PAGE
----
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Allied Health Professions key to NHS integration

But trusts must strengthen leadership arrangements to improve consistency

Mark Gould

Thursday, 21 June 2018

Allied Health Professions (AHPs) such as physician associates, radiographers, and theatre technicians have a significant role to play in the delivery of integrated urgent care in the NHS according to a new report.

But the quality of leadership of the AHPs will be vital in determining their impact and the quality of care that patients receive according to Leadership of Allied Health Professions in Trusts: what exists and what matters, commissioned by NHS Improvement and compiled by Kingston University.

Other key messages include:

  • NHS trusts should strengthen their leadership arrangements for AHPs, to improve consistency across England and empower senior AHPs to contribute more to clinical strategy, including areas such as systems transformation.
  • AHPs have significant transformative potential within health, care and the wider system, particularly as we navigate the opportunities of Sustainability and Transformation Partnerships (STPs) and adapt to the challenges of an ageing and more complex patient population.
  • The opportunity is there for trusts to look at how they can optimise and maximise the value that AHPs can bring to their organisations and systems working, particularly at a leadership level. And to look at the correlation between leadership and improvement when considering their AHP leadership arrangements.
The report was unveiled today at the fourth Chief Allied Health Professions Officer’s annual conference in London with NHS England’s chief executive Simon Stevens among several high-profile speakers addressing around 500 delegates.

Suzanne Rastrick, the chief AHP officer for NHS England, said: “This study throws down the gauntlet to us all and sets out the challenges for both the AHPs and NHS trusts for the future. But, with the growing significance of the AHPs within the NHS, I know these are challenges we can meet as we go forward.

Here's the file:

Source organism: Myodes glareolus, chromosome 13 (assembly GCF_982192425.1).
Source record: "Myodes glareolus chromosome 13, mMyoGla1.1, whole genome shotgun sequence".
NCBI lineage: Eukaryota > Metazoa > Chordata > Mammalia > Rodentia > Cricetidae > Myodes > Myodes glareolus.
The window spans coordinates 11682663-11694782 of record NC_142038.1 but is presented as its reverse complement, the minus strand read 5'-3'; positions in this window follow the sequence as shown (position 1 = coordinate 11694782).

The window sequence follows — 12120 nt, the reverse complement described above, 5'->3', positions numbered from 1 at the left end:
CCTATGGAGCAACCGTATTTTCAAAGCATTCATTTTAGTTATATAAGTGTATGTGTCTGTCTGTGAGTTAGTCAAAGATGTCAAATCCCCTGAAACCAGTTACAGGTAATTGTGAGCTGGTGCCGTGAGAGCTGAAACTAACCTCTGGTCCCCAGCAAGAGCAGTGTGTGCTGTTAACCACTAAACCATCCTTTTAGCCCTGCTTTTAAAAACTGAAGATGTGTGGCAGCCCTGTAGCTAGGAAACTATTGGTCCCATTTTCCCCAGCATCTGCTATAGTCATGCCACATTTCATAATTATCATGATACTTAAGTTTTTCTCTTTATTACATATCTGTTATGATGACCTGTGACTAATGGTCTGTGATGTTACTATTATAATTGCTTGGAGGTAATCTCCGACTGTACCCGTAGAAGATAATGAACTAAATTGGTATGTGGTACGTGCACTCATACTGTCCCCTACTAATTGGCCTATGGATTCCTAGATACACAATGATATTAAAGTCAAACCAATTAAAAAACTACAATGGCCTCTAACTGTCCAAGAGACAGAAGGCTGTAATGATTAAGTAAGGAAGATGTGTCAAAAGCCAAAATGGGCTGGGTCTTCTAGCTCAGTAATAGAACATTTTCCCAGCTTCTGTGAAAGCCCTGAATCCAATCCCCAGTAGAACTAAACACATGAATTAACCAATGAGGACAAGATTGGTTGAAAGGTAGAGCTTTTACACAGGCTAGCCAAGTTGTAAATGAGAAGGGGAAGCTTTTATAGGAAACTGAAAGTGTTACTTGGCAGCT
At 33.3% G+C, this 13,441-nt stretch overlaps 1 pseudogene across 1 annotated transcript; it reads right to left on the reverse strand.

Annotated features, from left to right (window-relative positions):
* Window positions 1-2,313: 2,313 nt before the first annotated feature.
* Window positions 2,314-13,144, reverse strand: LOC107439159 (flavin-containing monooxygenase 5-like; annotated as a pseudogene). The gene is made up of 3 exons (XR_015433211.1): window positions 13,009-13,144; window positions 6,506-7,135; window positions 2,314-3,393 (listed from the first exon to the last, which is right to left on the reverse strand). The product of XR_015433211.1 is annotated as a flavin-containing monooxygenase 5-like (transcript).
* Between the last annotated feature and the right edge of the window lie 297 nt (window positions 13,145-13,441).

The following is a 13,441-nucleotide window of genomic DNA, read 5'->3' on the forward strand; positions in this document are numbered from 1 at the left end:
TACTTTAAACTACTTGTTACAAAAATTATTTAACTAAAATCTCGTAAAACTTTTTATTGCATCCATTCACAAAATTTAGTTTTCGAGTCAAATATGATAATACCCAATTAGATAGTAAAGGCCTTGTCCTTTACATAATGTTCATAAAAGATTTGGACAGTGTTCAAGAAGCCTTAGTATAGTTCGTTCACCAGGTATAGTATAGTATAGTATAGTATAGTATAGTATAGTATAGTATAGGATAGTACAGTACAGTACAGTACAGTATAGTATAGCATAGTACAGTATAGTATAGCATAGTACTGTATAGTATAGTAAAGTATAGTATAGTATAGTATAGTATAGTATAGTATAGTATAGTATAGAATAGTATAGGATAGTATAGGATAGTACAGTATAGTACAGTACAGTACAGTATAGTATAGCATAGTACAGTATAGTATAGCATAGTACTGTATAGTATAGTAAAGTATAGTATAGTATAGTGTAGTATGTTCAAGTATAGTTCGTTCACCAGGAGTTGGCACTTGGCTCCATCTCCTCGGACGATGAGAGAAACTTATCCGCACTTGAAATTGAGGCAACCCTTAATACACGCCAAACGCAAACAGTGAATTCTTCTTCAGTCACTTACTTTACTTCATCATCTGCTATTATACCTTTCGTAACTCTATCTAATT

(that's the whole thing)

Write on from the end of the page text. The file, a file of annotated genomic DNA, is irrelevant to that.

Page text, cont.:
“As the NHS celebrates its 70th birthday in July, this is an ideal time for AHPs to reflect on how they and their contribution to the health and care system have changed and can develop in the future.”

And Ruth May, the executive director of nursing at NHS Improvement, explained how the study highlights the variability within trusts regarding AHP leadership, and the opportunities for senior AHPs to develop as leaders.

She said that by starting the leadership self-assessment contained in the report, directors of nursing can work with their AHP leads to develop leadership arrangements that reflect their organisational and system needs and that encourage greater board engagement with the AHP professional offer.

She added: “AHP leadership is vital in shaping patient care and future health systems. Leadership matters and AHPs have the skills and the scope to transform care across systems, notably in areas such as patient flow, urgent and emergency care and length of stay. However, if we are to maximise their collective potential for quality improvement, we need to ensure that leadership arrangements within trusts are fit for purpose and reflect the value they bring.”

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